We Got a Bunch of Stimulus Money…So What?

I’ve been spending a lot of time thinking about what to do with the information that we’re collecting on Recovery Act awards to industry cluster related activities. It’s certainly nice to know in general, but I’ve always said that we have to make sure that these dollars aren’t just a one-time windfall, but actually contribute to the long-term success of our regional economic development strategy. So I’ve started to think about the Recovery Act funds in three groups:

1) Stuff that’s done: I’m really happy that a lot of buildings and homes got energy retrofits, for example, but there’s not much to be done with that (it’s the competitive EECBG grant that would actually change the marketplace for future retrofits).

2) Stuff that’s being taken care of: That $88 million to Battelle for their smart grid demonstration project is going to be really useful, for example, but I’m pretty sure they’ve got that covered.

3) Stuff that needs attention: This is the part that I’ve been trying to identify.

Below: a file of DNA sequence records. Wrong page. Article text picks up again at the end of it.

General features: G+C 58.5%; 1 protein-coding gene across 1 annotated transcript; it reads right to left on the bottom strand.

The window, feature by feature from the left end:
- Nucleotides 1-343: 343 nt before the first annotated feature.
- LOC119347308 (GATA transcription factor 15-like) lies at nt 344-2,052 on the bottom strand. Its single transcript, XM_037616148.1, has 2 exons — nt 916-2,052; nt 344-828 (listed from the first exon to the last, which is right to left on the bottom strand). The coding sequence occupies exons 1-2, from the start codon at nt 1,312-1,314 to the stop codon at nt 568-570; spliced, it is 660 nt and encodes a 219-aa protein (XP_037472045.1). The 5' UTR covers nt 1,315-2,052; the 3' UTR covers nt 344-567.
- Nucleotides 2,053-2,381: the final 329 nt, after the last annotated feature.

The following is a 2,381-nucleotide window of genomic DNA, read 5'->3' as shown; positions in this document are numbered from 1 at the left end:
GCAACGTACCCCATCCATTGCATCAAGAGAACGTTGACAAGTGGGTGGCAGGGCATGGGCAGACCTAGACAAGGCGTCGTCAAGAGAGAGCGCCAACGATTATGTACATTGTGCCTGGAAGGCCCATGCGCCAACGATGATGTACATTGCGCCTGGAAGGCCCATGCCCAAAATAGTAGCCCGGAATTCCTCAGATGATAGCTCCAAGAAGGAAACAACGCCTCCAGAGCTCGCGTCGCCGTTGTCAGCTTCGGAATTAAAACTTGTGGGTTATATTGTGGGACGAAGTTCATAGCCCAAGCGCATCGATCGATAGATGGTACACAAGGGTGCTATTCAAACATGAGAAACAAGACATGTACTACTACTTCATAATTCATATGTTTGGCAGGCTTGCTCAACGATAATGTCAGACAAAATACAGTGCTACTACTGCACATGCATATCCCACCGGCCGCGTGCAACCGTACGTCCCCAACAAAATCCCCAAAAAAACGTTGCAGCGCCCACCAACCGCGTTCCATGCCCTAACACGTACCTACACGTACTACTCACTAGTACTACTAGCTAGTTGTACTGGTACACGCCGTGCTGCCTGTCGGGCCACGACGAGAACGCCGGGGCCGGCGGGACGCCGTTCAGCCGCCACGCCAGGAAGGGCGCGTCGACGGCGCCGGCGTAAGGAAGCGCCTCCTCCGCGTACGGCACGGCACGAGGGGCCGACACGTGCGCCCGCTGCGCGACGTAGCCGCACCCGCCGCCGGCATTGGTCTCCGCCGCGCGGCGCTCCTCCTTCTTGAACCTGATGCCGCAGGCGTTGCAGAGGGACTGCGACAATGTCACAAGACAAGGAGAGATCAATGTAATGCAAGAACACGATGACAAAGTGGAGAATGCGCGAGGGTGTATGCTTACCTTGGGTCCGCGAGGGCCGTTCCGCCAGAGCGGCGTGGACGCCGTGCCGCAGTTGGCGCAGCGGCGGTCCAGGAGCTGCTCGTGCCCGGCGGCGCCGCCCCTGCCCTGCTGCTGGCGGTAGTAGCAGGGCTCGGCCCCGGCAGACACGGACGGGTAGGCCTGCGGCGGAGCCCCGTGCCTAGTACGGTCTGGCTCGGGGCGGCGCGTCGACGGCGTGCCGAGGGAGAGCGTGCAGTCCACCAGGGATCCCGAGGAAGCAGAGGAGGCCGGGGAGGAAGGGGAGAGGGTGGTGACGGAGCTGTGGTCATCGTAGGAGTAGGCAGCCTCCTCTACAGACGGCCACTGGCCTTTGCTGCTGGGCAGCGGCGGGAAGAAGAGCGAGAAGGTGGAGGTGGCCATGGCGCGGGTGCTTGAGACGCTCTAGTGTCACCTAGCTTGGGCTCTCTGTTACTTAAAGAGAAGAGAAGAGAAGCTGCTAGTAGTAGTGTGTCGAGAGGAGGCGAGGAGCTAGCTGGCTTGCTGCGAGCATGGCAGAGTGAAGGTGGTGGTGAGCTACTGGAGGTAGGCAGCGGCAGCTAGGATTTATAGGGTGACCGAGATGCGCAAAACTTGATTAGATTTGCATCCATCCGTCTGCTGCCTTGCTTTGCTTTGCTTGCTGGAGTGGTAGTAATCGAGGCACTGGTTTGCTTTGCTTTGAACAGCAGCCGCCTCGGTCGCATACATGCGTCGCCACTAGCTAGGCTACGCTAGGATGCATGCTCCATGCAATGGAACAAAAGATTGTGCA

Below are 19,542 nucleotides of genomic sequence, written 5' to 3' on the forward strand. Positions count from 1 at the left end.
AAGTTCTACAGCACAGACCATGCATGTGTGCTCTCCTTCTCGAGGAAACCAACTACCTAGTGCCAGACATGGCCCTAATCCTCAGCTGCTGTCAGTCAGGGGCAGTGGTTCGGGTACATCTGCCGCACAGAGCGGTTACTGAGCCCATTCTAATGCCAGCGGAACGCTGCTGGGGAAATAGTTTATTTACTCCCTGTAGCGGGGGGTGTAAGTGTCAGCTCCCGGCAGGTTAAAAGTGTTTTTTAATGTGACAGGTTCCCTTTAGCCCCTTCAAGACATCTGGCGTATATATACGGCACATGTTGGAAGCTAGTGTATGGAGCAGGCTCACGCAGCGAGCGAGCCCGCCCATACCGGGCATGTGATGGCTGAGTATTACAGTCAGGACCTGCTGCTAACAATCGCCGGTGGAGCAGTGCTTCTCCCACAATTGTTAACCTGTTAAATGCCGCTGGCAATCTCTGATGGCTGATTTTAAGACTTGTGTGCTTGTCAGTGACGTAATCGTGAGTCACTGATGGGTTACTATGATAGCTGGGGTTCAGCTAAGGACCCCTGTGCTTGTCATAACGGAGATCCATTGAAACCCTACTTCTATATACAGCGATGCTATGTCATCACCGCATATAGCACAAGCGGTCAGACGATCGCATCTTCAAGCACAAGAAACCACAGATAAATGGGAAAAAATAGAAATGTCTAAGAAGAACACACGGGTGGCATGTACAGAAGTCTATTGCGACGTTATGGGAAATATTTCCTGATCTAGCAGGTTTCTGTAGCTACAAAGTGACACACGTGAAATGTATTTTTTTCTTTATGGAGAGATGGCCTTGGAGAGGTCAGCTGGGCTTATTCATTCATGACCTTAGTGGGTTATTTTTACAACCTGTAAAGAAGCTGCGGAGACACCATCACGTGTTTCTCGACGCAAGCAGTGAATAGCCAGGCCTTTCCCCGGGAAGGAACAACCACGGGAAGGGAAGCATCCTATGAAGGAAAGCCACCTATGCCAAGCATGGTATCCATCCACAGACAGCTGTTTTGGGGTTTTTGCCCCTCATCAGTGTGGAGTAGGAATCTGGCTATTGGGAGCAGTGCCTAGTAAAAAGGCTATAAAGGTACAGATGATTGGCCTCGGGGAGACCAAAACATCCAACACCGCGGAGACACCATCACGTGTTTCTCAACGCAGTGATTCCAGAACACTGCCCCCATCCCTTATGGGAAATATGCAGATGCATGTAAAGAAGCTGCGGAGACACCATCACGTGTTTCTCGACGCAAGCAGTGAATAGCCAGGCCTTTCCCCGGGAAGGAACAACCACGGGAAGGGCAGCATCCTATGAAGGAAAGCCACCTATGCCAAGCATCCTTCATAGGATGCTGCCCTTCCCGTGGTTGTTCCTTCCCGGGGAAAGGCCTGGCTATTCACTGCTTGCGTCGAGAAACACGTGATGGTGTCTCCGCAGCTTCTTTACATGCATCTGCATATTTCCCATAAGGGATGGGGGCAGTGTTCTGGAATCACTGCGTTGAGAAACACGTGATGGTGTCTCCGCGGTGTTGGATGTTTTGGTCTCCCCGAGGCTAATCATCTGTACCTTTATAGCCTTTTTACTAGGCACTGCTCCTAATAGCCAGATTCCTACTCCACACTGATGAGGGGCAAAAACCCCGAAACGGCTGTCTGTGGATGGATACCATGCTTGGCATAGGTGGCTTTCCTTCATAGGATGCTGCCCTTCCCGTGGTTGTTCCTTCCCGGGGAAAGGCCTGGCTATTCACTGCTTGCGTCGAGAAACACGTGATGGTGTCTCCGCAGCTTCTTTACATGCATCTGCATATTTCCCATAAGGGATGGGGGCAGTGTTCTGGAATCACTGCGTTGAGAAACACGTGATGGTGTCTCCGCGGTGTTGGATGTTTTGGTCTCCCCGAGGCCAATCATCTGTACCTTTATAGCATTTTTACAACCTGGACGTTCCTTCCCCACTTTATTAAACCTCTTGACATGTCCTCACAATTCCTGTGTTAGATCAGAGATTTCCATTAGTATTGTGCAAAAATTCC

I think that the big opportunity for #3 is in technology commercialization. We’ve gotten hundreds of millions of dollars in R&D funding, mostly in clean tech and life sciences. Which means that, if all goes well, in a few years we’re going to have a big burst of market ready innovations to deal with. It’s sort of like the baby boom of tech commercialization, with the part of amorous soldiers returning home being played by Recovery Act dollars and the part of selfish, drain on the system boomers (I kid because I love) being played by new technologies. It’s not that these innovations are any better than the other innovations already happening around the region, it’s that there are going to be more of them so we need to be prepared, lest the current commercialization system get overloaded and things fall through the cracks. Especially because our state is so great for entrepreneurship.

I’m not exactly sure what that looks like yet, other than to start to get the funding/VC side of the equation ready to go and the small business support network marshalled, but there are plenty of great commercialization folks out there to talk to. I’ll let you know what we come up with, and suggestions are welcome!


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